Budget 2010 provides $1 million per year for the Community War Memorial Program to partner with communities across our country who wish to build memorials to commemorate the achievements and sacrifices made by those who served our country.
This new program will work with communities and contribute a share of the capital costs for the construction of new cenotaphs and monuments that commemorate those who served Canada. Approved projects will have strong community support and will be erected in public places. Details of the Community War Memorial Program will be announced by the Minister of Veterans Affairs over the coming months.
The Employment Insurance (EI) program provides parental benefits to individuals who are adopting a child or caring for a newborn. For Canadian Forces members whose parental leave is deferred or interrupted because of military requirements, the Government will extend the period in which they are eligible by another 52 weeks.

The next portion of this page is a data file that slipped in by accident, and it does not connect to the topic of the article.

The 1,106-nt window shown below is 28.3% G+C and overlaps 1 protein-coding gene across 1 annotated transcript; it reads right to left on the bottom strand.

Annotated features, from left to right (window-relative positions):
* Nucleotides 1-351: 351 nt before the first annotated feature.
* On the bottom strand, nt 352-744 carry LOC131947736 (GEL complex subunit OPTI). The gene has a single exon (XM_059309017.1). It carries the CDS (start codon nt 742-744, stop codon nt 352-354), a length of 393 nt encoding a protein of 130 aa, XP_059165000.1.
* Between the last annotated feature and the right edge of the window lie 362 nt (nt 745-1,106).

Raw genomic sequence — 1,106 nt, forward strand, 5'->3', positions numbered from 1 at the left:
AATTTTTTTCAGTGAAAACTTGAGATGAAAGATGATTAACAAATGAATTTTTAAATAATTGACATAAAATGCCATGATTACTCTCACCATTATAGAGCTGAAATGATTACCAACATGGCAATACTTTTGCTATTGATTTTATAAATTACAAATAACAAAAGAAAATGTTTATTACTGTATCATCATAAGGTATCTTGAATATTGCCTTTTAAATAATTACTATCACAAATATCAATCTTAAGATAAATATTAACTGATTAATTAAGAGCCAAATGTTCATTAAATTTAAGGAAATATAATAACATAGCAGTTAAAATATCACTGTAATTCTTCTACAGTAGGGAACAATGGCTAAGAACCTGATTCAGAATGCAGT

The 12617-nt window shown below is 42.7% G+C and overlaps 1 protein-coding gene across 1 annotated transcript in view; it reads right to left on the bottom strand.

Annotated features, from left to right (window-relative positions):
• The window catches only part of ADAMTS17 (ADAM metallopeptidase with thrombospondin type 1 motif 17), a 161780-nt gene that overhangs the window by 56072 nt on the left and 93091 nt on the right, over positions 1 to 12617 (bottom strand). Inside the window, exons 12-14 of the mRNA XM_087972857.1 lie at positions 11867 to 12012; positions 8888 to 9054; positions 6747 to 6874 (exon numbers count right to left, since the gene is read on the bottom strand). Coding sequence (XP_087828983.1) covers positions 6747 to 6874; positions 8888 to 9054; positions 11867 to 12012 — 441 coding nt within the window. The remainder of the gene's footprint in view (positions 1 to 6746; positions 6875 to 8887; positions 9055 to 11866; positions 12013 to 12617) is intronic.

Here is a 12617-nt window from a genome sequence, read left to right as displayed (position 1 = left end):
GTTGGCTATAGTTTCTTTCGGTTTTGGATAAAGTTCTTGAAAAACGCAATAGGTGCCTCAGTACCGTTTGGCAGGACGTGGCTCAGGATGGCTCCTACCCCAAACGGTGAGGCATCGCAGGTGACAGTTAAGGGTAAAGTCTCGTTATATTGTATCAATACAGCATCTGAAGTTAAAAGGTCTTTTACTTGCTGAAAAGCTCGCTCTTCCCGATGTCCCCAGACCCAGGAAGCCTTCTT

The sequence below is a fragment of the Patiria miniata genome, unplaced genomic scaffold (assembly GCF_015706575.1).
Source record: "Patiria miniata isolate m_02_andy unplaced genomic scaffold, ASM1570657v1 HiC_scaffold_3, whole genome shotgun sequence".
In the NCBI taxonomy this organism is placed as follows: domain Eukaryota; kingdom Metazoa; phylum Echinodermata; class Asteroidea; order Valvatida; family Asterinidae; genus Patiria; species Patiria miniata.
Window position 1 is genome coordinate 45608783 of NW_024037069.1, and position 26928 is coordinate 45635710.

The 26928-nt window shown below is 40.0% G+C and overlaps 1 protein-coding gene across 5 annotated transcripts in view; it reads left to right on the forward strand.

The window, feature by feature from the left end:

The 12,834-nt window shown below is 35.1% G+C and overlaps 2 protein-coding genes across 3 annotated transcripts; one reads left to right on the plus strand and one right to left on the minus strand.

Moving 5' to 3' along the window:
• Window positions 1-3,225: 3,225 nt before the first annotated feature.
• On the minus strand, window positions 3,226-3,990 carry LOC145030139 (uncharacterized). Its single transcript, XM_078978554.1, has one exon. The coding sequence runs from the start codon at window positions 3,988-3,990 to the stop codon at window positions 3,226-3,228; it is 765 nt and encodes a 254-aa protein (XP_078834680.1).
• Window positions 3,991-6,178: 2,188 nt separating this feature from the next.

The EI program also provides sickness benefits to eligible individuals who are unable to work because of sickness, injury or quarantine. In order to support the families of Canadian Forces members, the Government will provide facilitated access to EI sickness benefits for eligible workers who have lost a loved one as a result of a service-related injury.
The New Horizons for Seniors Program provides funding to organizations that help ensure that seniors can benefit from, and contribute to, the quality of life in their communities through active living and participation in social activities.
Budget 2010 provides $10 million over two years to increase funding for the New Horizons for Seniors Program. The enhanced funding will support projects which focus on volunteering among seniors and ensuring that today's seniors can mentor the next generation of volunteers, passing on their valuable skills. It will also support projects that focus on raising awareness of financial abuse of seniors.